Researchers have identified genetic mutations that enable the Tibetan population to live in a low-oxygen environment without adverse side effects. The research believe these genes mutated about 2750 years ago, which would represent the fastest documented case of environmentally driven genetic adaptation.
The Tibetan population dwells in one of the highest regions of the world, on a plateau 13,000 feet about sea level at its lowest point. At such an elevation, oxygen levels are about 40% lower than those at sea level. Low-oxygen (hypoxic) environments can cause medical problems including fatigue, headache, low birth weight, and high infant mortality. Yet, Tibetans report no more of these problems than populations at sea level.
Jian Wang, a researcher at the Bejing Genomics Institute (BGI)–Shenzhen and avid mountain climber, was curious about what enabled these Tibetans to thrive at such high altitudes. “I have found that Tibetans are much better than all of us [Chinese] on the high mountain, and I wanted to know why,” Wang told BioTechniques. “How Tibetans adapted to extreme hypoxia is a very interesting evolutionary story; it may be the strongest instance of natural selection documented in the human population.”
Researchers from BGI, collaborating with a team from the University of California, Berkeley (UC Berkeley), found more than 30 genes with single nucleotide polymorphisms (SNPs) that were more prevalent in Tibetans than in Han Chinese, even though the two populations split fewer than three thousand years ago. Of the 30 genes, nearly half are linked to the way the body absorbs and uses oxygen.
One particular mutation, the endothelial Per-Arnt-Sim domain protein 1 gene, EPAS1, is found in fewer than 10% of Han Chinese but nearly 90% of Tibetans. EPAS1 is known as the “athlete gene” among geneticists because it has been found to correlate with increased athletic performance. EPAS1 codes for a protein involved in sensing oxygen levels and may play a role in balancing aerobic and anaerobic metabolism. Wang’s research revealed that many Tibetans actually have two copies of the EPAS1 gene, providing the population with an alternative mechanism to cope with low oxygen levels.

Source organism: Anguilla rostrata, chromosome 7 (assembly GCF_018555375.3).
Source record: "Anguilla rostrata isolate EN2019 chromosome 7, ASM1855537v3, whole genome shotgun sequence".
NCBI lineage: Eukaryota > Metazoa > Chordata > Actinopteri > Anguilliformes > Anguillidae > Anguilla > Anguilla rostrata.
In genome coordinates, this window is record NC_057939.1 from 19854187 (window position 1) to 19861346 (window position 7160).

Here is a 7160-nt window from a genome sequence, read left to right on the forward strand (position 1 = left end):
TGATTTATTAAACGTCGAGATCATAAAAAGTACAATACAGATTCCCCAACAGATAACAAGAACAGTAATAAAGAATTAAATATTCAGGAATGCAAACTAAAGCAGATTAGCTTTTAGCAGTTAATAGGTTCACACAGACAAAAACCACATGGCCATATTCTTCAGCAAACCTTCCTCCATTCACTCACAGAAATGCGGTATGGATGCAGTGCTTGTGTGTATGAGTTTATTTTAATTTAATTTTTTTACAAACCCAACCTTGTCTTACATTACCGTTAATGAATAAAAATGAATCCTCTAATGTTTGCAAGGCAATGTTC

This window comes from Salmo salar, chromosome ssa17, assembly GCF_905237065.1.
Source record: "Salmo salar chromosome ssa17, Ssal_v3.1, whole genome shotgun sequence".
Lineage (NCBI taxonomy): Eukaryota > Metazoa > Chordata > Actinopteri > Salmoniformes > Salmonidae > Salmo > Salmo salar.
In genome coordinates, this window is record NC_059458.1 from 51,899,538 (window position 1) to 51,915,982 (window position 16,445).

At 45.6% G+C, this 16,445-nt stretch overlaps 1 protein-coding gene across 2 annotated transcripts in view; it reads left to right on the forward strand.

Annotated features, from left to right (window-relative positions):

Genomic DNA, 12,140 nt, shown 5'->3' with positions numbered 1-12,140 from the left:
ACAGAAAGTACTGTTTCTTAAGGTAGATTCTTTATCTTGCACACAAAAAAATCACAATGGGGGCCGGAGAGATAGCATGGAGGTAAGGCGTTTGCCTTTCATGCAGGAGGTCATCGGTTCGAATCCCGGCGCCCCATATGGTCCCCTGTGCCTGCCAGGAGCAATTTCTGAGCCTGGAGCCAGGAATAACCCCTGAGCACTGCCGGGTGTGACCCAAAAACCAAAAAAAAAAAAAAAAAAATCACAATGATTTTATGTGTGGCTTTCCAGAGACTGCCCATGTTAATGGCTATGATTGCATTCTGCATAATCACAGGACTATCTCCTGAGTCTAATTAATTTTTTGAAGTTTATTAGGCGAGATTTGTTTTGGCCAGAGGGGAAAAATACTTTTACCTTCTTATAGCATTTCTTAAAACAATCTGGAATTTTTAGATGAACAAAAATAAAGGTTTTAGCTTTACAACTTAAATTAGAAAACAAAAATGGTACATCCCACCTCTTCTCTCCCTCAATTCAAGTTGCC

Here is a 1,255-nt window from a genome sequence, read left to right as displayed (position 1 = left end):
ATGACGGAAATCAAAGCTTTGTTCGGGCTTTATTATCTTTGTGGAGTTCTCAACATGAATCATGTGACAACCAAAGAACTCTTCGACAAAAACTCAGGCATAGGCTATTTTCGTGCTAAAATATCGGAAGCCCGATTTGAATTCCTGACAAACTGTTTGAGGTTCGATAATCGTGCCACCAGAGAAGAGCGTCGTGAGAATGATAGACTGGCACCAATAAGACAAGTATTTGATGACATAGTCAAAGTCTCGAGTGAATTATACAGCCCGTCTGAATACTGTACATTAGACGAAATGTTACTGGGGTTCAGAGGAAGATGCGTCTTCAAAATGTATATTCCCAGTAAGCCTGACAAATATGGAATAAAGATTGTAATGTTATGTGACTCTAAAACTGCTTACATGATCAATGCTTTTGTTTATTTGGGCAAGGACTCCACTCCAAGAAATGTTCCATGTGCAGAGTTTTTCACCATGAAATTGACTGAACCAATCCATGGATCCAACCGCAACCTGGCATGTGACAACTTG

“One SNP in EPAS1 at a high-frequency gene in the Tibetan sample was associated with lower erythrocyte quantities, and correspondingly lower hemoglobin levels,” explained Wang. “Since elevated erythrocyte production is a common response to hypoxic stress, it may be that carriers of the ‘Tibetan allele’ of EPAS1 are able to maintain sufficient oxygenation of tissues at high altitude without the need for increased erythrocyte levels.”
Data gathered by the team from BGI included the DNA samples from 50 Tibetans living in the Tibet Autonomous Region of China, and 40 Han Chinese from Beijing. The Tibetans were from two villages located at elevations of 14,100 ft and 15,100 ft. The test subjects were selected from families that had lived in those locations for at least three generations. Blood samples from the participants were evaluated for oxygen saturation, red blood cell concentration, and hemoglobin levels.
The samples were then used to sequence the exons, regions of the genome that code for proteins, from each individual. The sequencing was done on Illumina’s Genome Analyzer II platform, at a depth of 18x, and was compared to the reference human genome from the National Center for Biotechnology Information.
The UC Berkeley team analyzed the data and approximated the evolutionary split between the Tibetans and Han Chinese by comparing the groups to a control population of 200 Danish individuals. Using the results from the analysis, the researchers concluded that the common ancestors of the Tibetans and Han Chinese split into two distinct populations 2750 years ago, with the larger of the groups moving up into the Tibetan plateau. The Han Chinese are now the dominant ethnic group in mainland China, while the Tibetans either merged with the people already occupying the plateau, or replaced them.
“The frequencies of the mutations in the two populations are extremely similar, indicating that the two populations are genetically very close to each other,” said Wang. “EPAS1 is the exception. In this one gene, there are mutations that are very common among Tibetans but rare among Hans.”
The study provides a fundamental genetic database for hypoxia and evolution research, according to Wang. The genes identified by this study play important roles not only in the survival and reproduction of the Tibetan population, but in general human fitness. The study highlights the role of oxygen in cellular response.
The sequenced genomes will be included in the data used for the 1000 Genomes project, an international effort to sequence 2500 human genomes by the end of 2011, and which recently announced that it is ready to get underway.
The paper, “Sequencing of 50 human exomes reveals adaptation to high altitude,” was published July 2 in Science.